Was it appropriate for the Middle East peace envoy to throw a lavish party for political cronies and minor celebrities as Israel slaughtered over 1000 Palestinian civilians?
WHERE was Middle East peace envoy last week as Israel invaded Gaza and committed horrific war crimes, killing over 1000 Palestinians, 80% of them civilians, 200 of them children?
Not at his official residence and office in the millionaires' row of East Jerusalem, which costs £750,000 a year, and from where he directs his somewhat less than successful efforts to bring peace to the Middle East.
And what was Tony Blair doing, as Israel bombed hospitals, schools, centres for the disabled, and UN shelters to which 180,000 civilians fled -- as at least 1000 homes were turned to rubble by random bombardment? What was he doing as the people in 46% of Gaza were warned by Israel to evacuate -- without any indication of where they could go -- or face being slaughtered by the world's fifth most powerful military force?
What has been the Middle East's Peace Envoy's only visible contribution to finding a peaceful resolution to the carnage we have witnessed since 6 July, when Israel escalated its merciless attack on 1.8 million defenceless people held captive by an inhumane siege, which for seven years has left them starved of food, clean water and essential resources, including medical supplies?
The only sighting has been his repeated appearances on television in which his one purpose seems to be to repeat endlessly that he supports "Israel's right to defend itself". By killing 200 childen? is never the repost by his interviewers, least of all on the BBC, which, like Tony Blair, is a fully signed up contributor to Israel's propaganda campaign justifying crimes against humanity.
So has the peace envoy been active behind the scenes, working tirelessly to bring the carnage to an end?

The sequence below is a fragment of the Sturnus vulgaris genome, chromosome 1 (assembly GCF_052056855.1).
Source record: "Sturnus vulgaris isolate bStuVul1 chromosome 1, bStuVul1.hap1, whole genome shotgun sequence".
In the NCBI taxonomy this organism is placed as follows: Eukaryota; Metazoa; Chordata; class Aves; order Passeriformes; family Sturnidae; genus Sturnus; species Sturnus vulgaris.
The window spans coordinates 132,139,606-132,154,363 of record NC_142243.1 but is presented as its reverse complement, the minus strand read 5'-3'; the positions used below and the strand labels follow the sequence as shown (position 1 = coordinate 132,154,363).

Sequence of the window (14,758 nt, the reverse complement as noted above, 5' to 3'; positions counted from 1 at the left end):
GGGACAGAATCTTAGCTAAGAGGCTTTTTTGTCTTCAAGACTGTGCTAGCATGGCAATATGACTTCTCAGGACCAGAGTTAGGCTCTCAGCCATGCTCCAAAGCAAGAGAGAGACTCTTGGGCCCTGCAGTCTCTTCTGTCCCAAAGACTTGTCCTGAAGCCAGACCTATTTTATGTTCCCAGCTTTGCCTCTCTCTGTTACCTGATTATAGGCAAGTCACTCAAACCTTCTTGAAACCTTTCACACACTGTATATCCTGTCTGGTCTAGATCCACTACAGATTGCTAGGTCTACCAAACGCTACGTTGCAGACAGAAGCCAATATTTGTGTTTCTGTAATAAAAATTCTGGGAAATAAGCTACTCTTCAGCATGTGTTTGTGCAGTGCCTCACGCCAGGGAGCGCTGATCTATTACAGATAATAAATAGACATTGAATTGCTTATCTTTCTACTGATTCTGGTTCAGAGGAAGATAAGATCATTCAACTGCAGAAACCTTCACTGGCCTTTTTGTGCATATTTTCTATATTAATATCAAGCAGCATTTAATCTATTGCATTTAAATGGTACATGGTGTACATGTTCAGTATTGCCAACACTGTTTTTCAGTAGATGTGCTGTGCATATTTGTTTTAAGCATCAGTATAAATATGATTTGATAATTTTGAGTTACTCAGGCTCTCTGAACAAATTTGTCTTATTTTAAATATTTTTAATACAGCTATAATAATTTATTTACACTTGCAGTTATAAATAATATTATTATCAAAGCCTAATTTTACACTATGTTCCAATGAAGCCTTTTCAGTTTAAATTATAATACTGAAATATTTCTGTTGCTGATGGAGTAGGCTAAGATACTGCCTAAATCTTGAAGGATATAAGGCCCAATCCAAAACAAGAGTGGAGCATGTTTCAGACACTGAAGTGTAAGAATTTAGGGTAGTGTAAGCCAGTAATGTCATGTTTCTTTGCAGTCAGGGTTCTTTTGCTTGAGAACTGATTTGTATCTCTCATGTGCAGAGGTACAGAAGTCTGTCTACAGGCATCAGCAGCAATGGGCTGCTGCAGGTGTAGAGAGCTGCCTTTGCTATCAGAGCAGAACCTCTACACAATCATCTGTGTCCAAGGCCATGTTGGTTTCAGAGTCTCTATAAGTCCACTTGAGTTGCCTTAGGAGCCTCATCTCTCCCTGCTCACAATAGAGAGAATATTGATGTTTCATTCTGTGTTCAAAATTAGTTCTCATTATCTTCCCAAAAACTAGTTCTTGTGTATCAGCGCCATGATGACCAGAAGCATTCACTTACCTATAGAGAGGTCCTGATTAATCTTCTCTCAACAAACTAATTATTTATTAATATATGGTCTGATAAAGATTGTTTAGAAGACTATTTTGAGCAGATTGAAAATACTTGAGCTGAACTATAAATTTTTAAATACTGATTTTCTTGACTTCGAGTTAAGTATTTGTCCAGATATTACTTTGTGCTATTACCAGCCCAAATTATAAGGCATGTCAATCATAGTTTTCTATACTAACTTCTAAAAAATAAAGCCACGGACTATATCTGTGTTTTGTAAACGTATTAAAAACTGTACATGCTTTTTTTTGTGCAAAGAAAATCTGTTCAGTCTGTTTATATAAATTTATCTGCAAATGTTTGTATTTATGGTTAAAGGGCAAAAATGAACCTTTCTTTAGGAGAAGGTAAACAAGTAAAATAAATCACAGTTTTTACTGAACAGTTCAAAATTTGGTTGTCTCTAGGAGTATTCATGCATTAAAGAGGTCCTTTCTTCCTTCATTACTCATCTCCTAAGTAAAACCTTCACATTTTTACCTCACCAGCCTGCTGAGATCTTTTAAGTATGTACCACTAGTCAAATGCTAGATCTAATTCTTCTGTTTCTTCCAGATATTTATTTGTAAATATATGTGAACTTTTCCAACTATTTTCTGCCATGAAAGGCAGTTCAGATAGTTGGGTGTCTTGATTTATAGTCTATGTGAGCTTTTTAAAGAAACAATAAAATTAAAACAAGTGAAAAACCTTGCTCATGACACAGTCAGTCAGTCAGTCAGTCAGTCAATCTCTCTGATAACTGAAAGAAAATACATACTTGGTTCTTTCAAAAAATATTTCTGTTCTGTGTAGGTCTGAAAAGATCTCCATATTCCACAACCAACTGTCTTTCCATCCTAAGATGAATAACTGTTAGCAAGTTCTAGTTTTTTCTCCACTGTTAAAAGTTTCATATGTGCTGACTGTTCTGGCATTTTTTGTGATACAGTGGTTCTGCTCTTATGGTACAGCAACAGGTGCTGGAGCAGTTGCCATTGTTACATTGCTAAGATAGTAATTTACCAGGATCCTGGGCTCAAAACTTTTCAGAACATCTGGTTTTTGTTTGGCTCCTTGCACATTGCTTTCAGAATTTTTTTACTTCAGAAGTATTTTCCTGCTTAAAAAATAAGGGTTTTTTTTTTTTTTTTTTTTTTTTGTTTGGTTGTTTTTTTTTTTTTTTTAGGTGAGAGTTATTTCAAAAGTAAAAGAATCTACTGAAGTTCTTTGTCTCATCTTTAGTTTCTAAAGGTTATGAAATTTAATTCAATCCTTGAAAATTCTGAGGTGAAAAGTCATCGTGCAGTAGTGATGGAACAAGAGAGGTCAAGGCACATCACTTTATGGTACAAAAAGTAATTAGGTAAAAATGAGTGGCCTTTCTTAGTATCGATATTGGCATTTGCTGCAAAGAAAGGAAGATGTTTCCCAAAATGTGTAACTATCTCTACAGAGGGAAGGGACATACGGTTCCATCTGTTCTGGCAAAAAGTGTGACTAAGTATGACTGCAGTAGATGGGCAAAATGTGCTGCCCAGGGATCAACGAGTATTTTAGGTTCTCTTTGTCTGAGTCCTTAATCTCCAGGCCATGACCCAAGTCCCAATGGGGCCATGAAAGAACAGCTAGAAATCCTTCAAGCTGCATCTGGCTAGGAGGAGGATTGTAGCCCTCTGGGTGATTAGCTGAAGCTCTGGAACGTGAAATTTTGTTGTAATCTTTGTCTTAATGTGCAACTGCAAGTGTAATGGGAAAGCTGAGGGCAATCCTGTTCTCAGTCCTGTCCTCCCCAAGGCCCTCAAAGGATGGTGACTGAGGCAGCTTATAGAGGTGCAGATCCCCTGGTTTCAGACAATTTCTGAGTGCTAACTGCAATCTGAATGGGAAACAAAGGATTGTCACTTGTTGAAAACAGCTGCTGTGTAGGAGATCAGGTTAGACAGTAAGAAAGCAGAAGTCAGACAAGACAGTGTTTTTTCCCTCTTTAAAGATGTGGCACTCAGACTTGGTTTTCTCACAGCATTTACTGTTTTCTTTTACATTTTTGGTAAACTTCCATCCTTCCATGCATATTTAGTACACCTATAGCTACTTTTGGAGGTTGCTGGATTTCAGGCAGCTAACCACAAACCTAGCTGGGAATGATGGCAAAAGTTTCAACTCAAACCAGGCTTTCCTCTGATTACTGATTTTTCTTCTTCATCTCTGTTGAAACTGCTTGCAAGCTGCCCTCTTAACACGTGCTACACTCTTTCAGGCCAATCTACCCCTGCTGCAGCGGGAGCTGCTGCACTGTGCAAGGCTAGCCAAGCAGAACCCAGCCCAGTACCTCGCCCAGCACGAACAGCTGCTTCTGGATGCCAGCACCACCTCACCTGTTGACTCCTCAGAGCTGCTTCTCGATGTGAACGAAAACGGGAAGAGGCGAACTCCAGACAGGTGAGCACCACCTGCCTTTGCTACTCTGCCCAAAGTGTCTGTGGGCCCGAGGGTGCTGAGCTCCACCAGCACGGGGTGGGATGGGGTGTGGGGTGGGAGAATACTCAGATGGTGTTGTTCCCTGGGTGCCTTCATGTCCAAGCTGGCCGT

As far as we know, his only behind the scenes activity has been to act as messenge-boy for the scam Egyptian "ceasefire proposal", which was actually hatched in Washington, with the terms drafted by Israel. Tony Blair's errand was to deliver the proposal to US-backed Egyptian dictator Abdel Fattah al-Sisi, who would then announce it as his initiative. The Middle East peace envoy, whose role is supposedly intended to mediate between warring parties in the region, didn't consider showing the ceasefire proposal to Hamas, which only learnt of it from the media and understably rejected as a one-sided demand to surrender. As Israel based journalist Jonathan Cook wrote,
The corporate media swallowed the line of Israel accepting the "ceasefire proposal" and Hamas rejecting it. What Hamas did was reject a US-Israeli diktat to sign away the rights of the people of Gaza to end a siege that cuts them off from the rest of the world.
Tony Blair was the natural choice to be the US and Israeli emissary to the Egyptian dictator el-Sisi, who came to power in a military coup last year that toppled the democratically elected government of president Mohamed Morsi. The Sisi regime is estimated to have killed more than 2,500 protesters and jailed more than 20,000. But that didn't stop Blair at the beginning of July agreeing to "advise" the Egyptian dictator in a deal which is said to promise huge "business opportunities".
Not for the first time, Blair is blurring the lines between his public position as peace envoy and his private business dealings in the Middle East. Which is why a group of former British ambassadors and political figures joined a campaign to call for Blair to be sacked as Middle East envoy
So where was Tony Blair last week, as the world watched in horror as Israel invaded Gaza with complete disregard for international and humanitarian law?
He was in the United Kingdom.
And what was his prime activity last week? It was planning a surprise 60th birthday party for his wife Cherie. Why she needed one to coincide with the news that Israel's mass murder in Gaza had passed 1000 is not clear, as her 60th birthday isn't actually due till September.
But there was the Middle East peace envoy on Friday 25 July, partying at a cost of £50,000 in his £6 million mansion, with 150 political cronies, wealthy businessmen and minor celebrities.
The next day, over 60,000 protesters brought central London to a standstill calling for the Gaza massacre to stop. Many thousands more demonstrated in towns and cities throughout the UK. And across the world, from San Francisco to Tel Aviv, on every continent, demonstrations called for an end to the killing, the siege to be lifted and Palestine to be free.
There is an ever-growing worldwide outrage that Israel is allowed with impunity to get away with such barbarity. As the Channel 4 News journalist Jon Snow put it: "Were any other country on Earth doing what is being done in Gaza, there would be worldwide uproar."
And the response of Tony Blair, the Middle East peace envoy: "Israel has the right to defend itself." Time to party.
Source: Stop the War Coalition